Wednesday, 24 November 2021

The Realities of Life as a Vukovar Tour Guide (Interview)

November 24, 2021 - As the annual November 18 interest in Vukovar subsides, TCN's interest in this majestic city on the Danube is only just beginning. In the first of a series of interviews with the people of Vukovar, new CROMADS recruit Katarina Anđelković on life as a Vukovar tour guide, and tourism and the future.

Vukovar lives 365 days a year, not just on November 18, and there is plenty to see and do apart from doing a war tour, as Katarina explains in our first interview in an occasional series on the people of Vukovar. 

Vukovar is globally known for the horrendous events of 1991, which brought tremendous suffering to Vukovar's residents. What is it like to do war tours with something which has affected you and your family so personally and recently?

It’s never easy. I don’t mind talking about it at all and I am of the opinion that history definitely needs to be taught. However, sharing stories feels very different to me than doing a whole war tour. That should be just a part of your visit to Vukovar.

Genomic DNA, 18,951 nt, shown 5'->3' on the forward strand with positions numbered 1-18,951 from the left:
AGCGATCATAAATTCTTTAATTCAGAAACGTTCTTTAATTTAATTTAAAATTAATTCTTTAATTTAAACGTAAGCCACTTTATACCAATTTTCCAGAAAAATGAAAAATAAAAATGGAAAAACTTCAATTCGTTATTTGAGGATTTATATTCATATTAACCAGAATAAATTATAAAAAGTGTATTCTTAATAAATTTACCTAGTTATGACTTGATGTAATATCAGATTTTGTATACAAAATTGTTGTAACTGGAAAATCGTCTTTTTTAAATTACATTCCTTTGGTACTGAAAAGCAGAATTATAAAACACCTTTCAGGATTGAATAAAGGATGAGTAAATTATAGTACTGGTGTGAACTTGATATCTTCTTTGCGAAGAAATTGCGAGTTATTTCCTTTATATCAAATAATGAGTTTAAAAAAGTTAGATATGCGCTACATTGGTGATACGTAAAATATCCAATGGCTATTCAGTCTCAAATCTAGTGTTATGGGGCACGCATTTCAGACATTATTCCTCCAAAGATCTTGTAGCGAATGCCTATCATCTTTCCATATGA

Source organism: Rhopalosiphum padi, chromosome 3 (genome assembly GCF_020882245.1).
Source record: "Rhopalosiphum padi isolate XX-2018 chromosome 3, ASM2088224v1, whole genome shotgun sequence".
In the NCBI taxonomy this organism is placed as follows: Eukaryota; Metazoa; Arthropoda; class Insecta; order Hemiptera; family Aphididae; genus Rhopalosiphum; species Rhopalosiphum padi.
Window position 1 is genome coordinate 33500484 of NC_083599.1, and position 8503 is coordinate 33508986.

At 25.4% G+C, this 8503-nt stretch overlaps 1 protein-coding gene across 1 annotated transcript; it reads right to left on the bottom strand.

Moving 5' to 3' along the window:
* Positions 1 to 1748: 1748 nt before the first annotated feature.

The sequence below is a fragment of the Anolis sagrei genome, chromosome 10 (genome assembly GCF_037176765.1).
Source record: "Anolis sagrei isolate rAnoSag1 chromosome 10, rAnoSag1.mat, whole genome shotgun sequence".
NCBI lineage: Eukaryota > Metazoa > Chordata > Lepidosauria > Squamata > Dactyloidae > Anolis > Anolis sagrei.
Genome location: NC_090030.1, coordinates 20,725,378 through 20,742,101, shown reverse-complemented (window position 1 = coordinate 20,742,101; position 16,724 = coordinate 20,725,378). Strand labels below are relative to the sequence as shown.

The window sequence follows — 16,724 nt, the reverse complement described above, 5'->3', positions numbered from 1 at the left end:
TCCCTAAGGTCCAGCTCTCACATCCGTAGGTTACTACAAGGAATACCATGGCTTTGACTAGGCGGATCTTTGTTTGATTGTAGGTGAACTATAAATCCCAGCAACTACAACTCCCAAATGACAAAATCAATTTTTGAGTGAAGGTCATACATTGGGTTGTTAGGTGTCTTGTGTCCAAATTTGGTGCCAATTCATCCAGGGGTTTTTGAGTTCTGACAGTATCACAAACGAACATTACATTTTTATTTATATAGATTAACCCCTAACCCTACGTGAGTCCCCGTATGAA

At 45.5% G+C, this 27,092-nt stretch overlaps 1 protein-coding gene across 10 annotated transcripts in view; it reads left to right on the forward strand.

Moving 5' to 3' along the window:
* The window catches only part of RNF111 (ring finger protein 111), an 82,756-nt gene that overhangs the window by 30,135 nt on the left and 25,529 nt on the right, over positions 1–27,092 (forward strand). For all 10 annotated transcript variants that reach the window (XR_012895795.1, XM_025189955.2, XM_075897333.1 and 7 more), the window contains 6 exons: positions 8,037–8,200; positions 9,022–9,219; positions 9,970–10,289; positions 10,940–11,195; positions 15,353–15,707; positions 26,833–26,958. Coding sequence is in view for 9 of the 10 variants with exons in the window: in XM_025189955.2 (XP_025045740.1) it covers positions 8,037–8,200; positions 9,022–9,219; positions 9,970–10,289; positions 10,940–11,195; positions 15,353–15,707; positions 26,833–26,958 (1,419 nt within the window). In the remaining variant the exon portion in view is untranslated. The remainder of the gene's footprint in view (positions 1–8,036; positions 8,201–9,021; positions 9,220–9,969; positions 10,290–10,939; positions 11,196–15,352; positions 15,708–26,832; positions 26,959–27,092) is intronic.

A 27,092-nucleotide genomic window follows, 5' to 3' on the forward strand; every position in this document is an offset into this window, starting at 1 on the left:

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What are the general reactions of tourists who come, and how much do people from other parts of Croatia know about what actually happened?

It’s very hard to generalize, as we get different reactions from different groups. The one thing that our visitors have in common is that they are touched by the bravery and humanity of those who helped Vukovar.

As for the history, foreigners will usually not know that much and will react in an empathetic way, genuinely wanting to learn about the events. Croatian tourists are more likely to come here with assumptions, attitudes, opinions and tend to be more interested in politics and the way things are now. Which is not necessarily a bad thing when we get to focus on the future.

All in all, however, I would say that people are interested in learning, and that is quite encouraging.

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30 years later, Vukovar is still known mostly for the war and not about its tourism offer. How do you feel about that?